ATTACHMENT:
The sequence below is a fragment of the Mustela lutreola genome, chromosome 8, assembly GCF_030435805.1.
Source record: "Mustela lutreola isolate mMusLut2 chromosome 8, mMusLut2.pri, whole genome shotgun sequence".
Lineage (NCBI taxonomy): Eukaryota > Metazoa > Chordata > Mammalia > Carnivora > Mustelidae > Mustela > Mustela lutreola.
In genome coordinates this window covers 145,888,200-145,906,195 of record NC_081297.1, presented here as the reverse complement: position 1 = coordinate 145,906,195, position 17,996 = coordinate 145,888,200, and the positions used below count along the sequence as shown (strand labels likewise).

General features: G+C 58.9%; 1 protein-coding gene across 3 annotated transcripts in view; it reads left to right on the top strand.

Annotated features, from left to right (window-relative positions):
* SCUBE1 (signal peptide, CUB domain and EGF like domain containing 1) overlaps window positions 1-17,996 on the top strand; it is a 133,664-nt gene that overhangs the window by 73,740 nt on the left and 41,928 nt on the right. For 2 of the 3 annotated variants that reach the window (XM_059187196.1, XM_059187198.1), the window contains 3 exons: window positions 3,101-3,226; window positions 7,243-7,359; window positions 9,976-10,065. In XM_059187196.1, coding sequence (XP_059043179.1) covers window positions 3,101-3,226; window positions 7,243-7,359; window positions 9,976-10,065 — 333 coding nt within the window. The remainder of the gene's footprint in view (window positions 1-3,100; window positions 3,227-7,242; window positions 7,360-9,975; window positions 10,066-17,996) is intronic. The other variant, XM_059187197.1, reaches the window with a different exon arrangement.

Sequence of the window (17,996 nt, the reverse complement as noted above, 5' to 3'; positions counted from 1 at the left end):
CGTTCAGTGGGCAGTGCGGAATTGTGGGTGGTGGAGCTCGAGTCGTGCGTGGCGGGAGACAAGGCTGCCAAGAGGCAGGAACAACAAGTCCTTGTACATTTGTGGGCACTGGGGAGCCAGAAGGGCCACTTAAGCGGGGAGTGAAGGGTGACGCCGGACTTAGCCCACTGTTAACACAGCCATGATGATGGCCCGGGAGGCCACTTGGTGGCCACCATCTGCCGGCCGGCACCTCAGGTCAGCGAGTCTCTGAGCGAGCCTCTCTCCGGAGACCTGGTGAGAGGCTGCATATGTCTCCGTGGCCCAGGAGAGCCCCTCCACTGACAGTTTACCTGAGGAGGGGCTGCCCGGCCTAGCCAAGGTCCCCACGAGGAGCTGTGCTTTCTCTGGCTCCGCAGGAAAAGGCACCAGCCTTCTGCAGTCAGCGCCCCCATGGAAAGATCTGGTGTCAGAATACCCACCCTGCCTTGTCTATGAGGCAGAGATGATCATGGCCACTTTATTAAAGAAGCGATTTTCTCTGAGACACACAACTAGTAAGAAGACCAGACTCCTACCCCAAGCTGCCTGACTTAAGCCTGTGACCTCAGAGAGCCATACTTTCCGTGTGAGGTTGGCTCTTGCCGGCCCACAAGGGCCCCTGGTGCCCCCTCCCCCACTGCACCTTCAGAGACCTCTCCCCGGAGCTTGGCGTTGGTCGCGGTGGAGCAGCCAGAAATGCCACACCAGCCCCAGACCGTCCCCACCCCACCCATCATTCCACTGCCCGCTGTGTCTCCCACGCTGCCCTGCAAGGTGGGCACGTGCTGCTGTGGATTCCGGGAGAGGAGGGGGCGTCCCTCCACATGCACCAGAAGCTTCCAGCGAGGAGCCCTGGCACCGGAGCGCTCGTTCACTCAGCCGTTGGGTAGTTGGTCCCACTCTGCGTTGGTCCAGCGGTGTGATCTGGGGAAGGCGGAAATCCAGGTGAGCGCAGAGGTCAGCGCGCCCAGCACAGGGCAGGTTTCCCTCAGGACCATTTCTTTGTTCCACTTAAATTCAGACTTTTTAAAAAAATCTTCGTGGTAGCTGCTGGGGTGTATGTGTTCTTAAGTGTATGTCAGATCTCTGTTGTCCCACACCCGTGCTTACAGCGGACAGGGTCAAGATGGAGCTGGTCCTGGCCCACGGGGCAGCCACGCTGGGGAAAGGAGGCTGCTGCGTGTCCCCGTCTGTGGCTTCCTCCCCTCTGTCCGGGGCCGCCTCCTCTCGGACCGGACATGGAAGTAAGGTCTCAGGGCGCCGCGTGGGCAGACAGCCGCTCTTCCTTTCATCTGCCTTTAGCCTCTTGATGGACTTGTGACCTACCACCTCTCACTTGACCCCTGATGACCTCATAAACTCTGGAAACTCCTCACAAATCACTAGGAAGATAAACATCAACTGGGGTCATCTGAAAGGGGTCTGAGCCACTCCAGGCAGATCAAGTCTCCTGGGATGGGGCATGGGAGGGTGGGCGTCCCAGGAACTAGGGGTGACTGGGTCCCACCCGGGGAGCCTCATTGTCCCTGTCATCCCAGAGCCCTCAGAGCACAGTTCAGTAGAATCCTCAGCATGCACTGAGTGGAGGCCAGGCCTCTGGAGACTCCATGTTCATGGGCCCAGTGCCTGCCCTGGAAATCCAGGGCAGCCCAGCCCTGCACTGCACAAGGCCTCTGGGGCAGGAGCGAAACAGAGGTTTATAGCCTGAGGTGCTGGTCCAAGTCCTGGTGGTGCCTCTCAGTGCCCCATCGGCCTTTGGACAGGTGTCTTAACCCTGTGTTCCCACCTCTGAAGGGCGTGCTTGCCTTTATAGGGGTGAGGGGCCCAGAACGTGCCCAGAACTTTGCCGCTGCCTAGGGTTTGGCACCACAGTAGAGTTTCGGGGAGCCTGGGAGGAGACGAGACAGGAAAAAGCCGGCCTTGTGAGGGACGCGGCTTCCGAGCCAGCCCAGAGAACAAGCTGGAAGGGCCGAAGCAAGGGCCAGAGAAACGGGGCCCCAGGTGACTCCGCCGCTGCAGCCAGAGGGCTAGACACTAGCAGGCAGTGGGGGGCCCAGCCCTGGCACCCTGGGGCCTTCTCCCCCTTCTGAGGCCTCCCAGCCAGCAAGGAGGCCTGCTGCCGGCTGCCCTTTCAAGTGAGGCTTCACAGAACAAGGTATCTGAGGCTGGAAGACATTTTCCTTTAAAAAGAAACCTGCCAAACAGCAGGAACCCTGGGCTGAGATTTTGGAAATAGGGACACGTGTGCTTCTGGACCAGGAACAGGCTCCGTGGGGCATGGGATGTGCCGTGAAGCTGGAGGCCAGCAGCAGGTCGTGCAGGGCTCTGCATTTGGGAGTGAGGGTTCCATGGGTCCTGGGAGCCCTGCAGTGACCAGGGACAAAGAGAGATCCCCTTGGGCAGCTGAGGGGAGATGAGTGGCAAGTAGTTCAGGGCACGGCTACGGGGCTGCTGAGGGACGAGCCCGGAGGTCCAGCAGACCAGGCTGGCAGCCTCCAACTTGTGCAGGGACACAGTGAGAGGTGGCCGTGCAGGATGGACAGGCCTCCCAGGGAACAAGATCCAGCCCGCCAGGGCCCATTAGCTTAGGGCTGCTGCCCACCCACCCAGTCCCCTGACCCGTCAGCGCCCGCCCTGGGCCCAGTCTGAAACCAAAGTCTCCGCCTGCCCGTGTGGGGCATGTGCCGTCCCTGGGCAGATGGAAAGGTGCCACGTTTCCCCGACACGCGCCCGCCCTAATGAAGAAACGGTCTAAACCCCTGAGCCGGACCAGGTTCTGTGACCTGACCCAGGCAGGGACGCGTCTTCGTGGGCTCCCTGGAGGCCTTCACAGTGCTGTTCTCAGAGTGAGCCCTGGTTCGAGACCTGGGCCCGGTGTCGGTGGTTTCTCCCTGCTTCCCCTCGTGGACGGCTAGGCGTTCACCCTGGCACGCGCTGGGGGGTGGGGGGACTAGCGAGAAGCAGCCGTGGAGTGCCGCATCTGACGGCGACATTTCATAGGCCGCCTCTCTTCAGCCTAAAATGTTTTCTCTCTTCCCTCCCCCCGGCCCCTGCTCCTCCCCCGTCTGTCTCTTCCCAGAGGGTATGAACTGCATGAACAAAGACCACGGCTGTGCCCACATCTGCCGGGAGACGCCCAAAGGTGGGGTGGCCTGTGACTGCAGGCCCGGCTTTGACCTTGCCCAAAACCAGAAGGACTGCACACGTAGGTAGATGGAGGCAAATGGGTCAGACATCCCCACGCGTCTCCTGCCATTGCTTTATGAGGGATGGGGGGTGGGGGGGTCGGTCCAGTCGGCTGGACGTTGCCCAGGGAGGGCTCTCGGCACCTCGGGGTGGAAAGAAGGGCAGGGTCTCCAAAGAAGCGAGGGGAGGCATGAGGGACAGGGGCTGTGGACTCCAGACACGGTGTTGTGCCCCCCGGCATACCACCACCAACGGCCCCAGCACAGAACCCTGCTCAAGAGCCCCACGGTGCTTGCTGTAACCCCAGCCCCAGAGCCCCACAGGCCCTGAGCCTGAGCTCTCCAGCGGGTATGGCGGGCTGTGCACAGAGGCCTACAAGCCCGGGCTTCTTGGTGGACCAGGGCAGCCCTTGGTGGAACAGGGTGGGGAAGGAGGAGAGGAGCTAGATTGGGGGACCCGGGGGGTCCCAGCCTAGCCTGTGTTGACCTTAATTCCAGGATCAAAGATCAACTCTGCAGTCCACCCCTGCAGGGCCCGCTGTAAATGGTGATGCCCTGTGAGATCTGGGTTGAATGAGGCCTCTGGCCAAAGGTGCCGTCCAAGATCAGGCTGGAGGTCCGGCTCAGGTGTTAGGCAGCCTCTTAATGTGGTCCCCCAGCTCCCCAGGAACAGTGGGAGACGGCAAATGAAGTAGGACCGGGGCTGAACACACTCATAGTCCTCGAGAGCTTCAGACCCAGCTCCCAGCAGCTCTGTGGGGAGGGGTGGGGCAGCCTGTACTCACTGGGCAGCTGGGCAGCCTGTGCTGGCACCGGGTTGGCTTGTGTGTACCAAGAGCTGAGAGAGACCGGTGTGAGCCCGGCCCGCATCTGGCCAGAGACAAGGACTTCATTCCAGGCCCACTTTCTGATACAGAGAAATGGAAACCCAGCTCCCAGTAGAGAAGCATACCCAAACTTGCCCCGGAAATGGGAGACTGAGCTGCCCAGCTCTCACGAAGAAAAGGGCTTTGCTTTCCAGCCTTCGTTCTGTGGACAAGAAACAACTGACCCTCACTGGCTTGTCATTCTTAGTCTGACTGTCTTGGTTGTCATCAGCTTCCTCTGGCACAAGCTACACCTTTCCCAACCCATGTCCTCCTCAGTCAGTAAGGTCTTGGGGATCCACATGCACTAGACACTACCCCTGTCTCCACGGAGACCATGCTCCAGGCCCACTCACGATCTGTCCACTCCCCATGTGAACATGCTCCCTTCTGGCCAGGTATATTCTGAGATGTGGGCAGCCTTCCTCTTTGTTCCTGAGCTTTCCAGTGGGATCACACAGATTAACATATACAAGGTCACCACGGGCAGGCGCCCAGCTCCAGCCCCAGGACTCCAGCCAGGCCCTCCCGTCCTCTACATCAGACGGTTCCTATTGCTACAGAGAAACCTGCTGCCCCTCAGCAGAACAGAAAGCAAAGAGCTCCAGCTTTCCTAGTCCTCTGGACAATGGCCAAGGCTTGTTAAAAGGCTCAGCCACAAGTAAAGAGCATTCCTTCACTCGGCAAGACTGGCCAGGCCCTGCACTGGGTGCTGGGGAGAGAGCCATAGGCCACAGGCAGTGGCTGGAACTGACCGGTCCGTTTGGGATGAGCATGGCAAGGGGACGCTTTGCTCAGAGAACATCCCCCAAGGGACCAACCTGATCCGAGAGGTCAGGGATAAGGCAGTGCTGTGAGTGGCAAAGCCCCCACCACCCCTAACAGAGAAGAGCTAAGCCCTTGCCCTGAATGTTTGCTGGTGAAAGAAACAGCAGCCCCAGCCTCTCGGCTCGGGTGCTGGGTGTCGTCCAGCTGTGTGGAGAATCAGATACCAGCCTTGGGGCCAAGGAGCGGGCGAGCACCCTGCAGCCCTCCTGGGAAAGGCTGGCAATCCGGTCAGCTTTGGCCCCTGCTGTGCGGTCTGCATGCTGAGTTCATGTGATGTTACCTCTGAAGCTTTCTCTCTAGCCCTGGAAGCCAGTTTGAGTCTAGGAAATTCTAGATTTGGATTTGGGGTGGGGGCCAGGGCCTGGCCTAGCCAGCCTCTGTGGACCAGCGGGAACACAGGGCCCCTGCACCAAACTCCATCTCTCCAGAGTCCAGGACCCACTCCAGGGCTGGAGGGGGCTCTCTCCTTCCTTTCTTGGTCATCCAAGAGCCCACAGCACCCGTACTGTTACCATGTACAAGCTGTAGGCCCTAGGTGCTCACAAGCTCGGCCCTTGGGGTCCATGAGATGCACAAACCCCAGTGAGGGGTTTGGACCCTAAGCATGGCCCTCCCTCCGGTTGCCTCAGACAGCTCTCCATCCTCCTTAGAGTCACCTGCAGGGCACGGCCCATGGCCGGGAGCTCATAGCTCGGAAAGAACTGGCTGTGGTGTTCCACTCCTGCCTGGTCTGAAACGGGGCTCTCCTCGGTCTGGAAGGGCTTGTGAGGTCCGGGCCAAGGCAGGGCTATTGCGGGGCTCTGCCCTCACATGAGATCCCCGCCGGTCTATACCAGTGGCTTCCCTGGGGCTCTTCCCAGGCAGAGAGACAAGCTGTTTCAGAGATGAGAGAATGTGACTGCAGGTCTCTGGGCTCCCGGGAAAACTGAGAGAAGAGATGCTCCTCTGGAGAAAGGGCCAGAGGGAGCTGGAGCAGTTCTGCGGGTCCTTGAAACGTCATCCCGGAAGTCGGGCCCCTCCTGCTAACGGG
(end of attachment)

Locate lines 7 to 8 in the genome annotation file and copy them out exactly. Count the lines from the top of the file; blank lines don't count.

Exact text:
* SCUBE1 (signal peptide, CUB domain and EGF like domain containing 1) overlaps window positions 1-17,996 on the top strand; it is a 133,664-nt gene that overhangs the window by 73,740 nt on the left and 41,928 nt on the right. For 2 of the 3 annotated variants that reach the window (XM_059187196.1, XM_059187198.1), the window contains 3 exons: window positions 3,101-3,226; window positions 7,243-7,359; window positions 9,976-10,065. In XM_059187196.1, coding sequence (XP_059043179.1) covers window positions 3,101-3,226; window positions 7,243-7,359; window positions 9,976-10,065 — 333 coding nt within the window. The remainder of the gene's footprint in view (window positions 1-3,100; window positions 3,227-7,242; window positions 7,360-9,975; window positions 10,066-17,996) is intronic. The other variant, XM_059187197.1, reaches the window with a different exon arrangement.

Sequence of the window (17,996 nt, the reverse complement as noted above, 5' to 3'; positions counted from 1 at the left end):